The Space Development Agency intends to seek bids for up to 150 satellites that will be launched in late 2024, according to agency director Derek Tournear. Tournear stated at the Potomac Officers Club online conference that a call for proposals would be released in August and that several contracts may be issued before the year ends.
The SDA is constructing a low-Earth-orbit fleet of satellites that will include a Transport Layer of the data-relay satellites as well as a Tracking Layer of the sensor satellites to monitor and detect missiles. Last year, the agency placed orders with York Space Systems as well as Lockheed Martin for twenty transport satellites and L3Harris and SpaceX for eight tracking satellites.
The first 28 satellites, dubbed Tranche 0, are scheduled to launch in late 2022. The next 150 satellites — Tranche 1 — will be delivered in late 2024. According to Tournear, this will increase coverage and “offers some real consistency over a given region.” The details of the Tranche 1 acquisition are still being worked out, such as what sensors as well as functionality these satellites would have, according to Tournear. SDA officials will consult with military experts on March 31 to “essentially determine what the minimum acceptable product for Tranche 1 is,” he added.
The main aim of SDA is to offer satellite-based capabilities to military agencies as well as deployed forces as quickly as possible. In this vein, it intends to purchase satellite buses and payloads from existing suppliers rather than developing satellites from scratch. For the Tranche 1 satellites, vendors will be invited to request fixed-price bids. SDA’s contracting strategy, according to Tournear, aims to take benefits of economies of scale, with vendors charging less for every satellite if they receive a big order. The number of vendors chosen will be determined by the quality of the bids, according to Tournear.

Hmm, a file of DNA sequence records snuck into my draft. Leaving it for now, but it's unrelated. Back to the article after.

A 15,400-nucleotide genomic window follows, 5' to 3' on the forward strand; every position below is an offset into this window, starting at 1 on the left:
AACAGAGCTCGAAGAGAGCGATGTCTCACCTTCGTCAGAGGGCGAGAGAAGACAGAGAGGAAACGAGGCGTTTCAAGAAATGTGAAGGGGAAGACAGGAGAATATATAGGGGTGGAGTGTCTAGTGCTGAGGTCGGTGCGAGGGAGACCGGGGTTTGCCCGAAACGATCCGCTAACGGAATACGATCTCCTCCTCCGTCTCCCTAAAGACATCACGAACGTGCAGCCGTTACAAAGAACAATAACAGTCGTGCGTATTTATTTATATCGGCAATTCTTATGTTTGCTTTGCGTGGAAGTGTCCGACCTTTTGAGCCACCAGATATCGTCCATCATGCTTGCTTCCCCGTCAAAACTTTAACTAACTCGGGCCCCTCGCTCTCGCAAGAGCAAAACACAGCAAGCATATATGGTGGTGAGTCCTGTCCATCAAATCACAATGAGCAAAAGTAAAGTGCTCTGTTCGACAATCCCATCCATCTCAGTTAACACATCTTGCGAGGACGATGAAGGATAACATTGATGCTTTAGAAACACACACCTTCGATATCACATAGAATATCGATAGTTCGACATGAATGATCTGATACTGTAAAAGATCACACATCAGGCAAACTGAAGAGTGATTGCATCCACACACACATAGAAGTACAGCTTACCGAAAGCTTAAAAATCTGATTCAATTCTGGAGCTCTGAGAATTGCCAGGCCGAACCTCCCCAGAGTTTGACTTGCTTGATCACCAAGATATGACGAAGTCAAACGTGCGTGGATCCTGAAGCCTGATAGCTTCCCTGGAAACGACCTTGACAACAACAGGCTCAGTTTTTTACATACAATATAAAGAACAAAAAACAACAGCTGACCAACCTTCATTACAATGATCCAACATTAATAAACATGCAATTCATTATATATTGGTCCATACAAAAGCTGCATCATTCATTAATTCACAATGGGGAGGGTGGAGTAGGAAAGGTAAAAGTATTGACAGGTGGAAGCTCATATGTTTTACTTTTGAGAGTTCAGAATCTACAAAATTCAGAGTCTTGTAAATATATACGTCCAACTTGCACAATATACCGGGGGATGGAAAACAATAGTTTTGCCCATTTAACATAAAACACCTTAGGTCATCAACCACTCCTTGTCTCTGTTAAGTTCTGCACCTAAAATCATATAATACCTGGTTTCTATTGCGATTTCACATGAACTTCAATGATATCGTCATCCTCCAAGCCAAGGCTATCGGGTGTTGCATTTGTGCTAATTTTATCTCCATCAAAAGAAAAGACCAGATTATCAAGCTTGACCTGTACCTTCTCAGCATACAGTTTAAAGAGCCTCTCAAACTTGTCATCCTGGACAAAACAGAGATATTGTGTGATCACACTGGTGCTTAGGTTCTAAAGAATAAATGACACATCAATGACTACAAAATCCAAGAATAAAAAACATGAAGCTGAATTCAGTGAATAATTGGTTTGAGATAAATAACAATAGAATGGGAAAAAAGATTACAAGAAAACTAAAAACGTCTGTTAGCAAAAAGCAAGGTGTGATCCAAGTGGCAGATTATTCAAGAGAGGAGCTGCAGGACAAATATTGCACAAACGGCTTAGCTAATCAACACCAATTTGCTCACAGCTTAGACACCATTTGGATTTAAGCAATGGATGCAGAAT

The twenty transport satellites in the Tranche 0 cost an average of $14.1 million each, according to Tournear. In Tranche 1, he predicts the price per unit to be even lower. According to him, the SDA requested forecast pricing from potential vendors. “When we start mass production of hundreds of satellites, the average price would be considerably lower than $14.1 million.” The commoditization of such components, as well as the commoditization of the manner we do business, is driving this, according to Tournear.